Rodriguez was supported by Terrance Simien & The Zydeco Experience from New Orleans, and they were one of the best support acts I have seen in a long time. Here for the Blues & Roots festival in Byron Bay, they were an incredibly tight 6-piece band, incorporating accordion and different types of percussion (including an interesting metal vest) into an awe-inspiring New Orleans sound. While most giggers tend to kick back during the support act, I was impressed by the amount of people watching these guys; they definitely deserved it.

Rodriguez took to the stage with some help from a roadie amidst cheers from the crowd. He is 65, and clearly a frail man. Opening with the classic I wonder from Cold fact, his demeanor throughout the 90-minute set could only be described as languid, taking a few minutes between songs to either regain his composure, work out what song to play next or say a few words to the audience. When he did speak, he spoke in fragments, dropping a few odd comments: "Don't trust women. You know why? Because you can't trust men!" and "The zeroes are the heroes" (referring to those born after 2000, from what I could understand).

His setlist covered most of the songs from Cold fact (highlights being Crucify your mind, Sugar man and pre-encore set closer Forget it); the only notable omission for me was Hate street dialogue which is one of my favourite Rodriguez songs, but he may not have a personal connection to this song because he didn't write it. He played quite a few songs which I didn't know, and I presume that they were either from his second album or his best-of compilation At his best. He also did a few covers -- a great medley of old rock 'n' roll songs including Shake, rattle & roll, Subterranean homesick blues, Have some fun tonight and Hound dog; and a nice version of At last by Ella Fitzgerald.

Did this gig unravel the enigma that is Rodriguez? Well, yes and no. I can now truly say that he is one of the most truly humble musicicans I have ever seen. What was most apparent when he spoke was how simultaneously bewildered and appreciative he was of his fan following in Australia. Here was a man who was completely unaware of his own popularity, and it was so refreshing seeing someone of his popularity exhibit such a modest persona. This made the gig an emotional experience for me as a fan; while most gigs are very much one-way in their audience->artist connection, I couldn't help but feel that our applause and cheering meant as much to him as his performance meant to us. But while I did finally got to learn a bit more about the man, there's still something incredibly puzzling about him and you can't help but feel that there's more to him than he lets on.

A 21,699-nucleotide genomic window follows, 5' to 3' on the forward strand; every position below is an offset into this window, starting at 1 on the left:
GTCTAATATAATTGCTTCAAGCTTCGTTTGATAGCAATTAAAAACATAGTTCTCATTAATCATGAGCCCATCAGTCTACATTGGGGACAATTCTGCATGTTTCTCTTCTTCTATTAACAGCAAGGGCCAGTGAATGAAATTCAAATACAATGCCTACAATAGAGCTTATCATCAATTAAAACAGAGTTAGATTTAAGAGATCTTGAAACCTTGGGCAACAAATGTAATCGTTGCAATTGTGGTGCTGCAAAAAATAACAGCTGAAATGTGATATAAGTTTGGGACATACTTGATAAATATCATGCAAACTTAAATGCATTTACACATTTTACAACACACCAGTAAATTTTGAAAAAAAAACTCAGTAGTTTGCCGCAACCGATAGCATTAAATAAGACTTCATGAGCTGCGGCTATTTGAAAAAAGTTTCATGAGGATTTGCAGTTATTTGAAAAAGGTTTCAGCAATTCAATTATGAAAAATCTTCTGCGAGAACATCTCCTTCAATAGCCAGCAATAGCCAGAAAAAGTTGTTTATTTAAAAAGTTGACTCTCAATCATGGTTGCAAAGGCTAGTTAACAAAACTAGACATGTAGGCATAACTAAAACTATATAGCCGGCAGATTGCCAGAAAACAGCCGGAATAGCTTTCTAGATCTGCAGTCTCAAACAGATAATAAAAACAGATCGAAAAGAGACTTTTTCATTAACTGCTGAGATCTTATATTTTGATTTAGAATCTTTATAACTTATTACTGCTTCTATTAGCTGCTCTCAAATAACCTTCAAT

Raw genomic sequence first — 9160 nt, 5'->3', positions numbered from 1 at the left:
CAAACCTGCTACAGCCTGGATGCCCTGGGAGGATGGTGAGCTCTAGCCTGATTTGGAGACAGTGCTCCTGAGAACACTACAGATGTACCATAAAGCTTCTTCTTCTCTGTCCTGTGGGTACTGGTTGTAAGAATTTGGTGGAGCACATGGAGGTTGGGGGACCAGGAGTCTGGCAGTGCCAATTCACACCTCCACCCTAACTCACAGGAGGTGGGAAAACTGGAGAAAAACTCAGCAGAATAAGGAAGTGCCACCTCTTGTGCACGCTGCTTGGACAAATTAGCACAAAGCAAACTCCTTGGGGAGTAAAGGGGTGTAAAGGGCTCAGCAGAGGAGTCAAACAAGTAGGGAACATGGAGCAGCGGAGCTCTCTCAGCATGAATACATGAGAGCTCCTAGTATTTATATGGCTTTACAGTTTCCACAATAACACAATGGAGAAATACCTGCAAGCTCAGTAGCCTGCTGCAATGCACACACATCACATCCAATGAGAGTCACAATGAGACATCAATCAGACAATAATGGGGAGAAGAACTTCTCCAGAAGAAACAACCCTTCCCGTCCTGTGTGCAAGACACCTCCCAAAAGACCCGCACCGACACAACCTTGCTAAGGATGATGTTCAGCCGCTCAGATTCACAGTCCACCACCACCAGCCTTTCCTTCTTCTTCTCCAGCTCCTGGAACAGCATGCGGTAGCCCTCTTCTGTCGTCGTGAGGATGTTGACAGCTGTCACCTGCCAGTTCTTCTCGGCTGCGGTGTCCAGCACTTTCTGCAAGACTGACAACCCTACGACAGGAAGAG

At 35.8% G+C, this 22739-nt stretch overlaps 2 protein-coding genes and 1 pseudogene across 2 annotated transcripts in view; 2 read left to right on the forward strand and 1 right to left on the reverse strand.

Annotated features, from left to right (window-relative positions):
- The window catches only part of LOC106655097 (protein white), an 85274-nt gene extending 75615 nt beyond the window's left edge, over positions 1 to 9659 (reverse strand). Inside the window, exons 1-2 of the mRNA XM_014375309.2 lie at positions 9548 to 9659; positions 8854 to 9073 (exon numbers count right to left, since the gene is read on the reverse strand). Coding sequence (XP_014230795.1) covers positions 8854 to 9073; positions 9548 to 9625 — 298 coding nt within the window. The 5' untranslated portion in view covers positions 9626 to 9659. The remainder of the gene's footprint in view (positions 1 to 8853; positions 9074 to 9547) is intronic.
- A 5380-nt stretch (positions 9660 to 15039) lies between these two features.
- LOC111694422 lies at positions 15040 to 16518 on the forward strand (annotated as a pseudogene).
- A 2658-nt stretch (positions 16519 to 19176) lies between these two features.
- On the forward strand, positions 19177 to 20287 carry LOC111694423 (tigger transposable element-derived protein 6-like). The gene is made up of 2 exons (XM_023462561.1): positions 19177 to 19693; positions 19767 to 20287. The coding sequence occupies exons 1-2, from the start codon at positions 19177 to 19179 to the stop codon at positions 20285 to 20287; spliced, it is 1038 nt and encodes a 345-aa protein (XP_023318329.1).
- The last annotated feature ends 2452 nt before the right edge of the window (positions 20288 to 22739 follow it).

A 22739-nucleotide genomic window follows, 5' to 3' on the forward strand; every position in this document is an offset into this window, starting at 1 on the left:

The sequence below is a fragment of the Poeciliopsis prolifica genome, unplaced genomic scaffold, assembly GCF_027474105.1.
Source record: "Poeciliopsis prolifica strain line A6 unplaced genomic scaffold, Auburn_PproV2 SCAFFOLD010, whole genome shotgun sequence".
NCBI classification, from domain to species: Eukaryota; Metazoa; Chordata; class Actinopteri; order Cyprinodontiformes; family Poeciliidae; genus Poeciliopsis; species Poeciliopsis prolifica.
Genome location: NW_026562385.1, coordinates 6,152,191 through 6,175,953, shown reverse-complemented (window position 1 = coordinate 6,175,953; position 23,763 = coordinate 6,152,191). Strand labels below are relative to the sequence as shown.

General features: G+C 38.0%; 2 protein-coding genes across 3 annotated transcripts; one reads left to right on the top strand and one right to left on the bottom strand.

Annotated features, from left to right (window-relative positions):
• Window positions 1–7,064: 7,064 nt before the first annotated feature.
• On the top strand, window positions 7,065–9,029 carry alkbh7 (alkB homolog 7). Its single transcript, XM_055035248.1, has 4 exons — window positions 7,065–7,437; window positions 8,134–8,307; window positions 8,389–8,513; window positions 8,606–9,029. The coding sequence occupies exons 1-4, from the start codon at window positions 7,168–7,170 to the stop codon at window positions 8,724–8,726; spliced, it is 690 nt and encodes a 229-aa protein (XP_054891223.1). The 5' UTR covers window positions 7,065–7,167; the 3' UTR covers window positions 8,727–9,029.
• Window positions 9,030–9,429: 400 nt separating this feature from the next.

After the gig, I said goodbye to Pete who was with me, and as I was heading back to my car I noticed a small crowd gathering outside the back entrance to the Corner Hotel. I realised they were queueing up to catch a glimpse of their idol, and since it wasn't a school night I thought I'd hang around as well. After a bit of to-ing and fro-ing between the front and back of the Corner, we discovered that Rodriguez was at the merchandise desk signing copies of posters which they were selling. I joined the queue and managed to get a card signed, as well as two ticket stubs (one made out to me, one to Pete). I also had a brief chat with him, telling him that Cold fact was my favourite album of all time (only a slight exaggeration, as it's almost up there), to which his typically humble response was "Oh thank you, thank you so much. Are you a musician?". "No", I said. "Just a big music fan."

Here some notable photos and videos from the night:

Rodriguez posing with me after the signing.

Terrance Simian & The Zydeco Experience in action.

Some other members of The Zydeco Experience.

One of the more common poses adopted by Rodriguez while on stage.

Rodriguez performing I wonder.
Pretty poor video and audio quality, because I took this with my digital still camera.

Rodriguez performing Forget it. Ditto about the video and audio quality.
Unfortunately my camera ran out of memory while recording this, so it cuts out before the end.

Thursday, 5 April 2007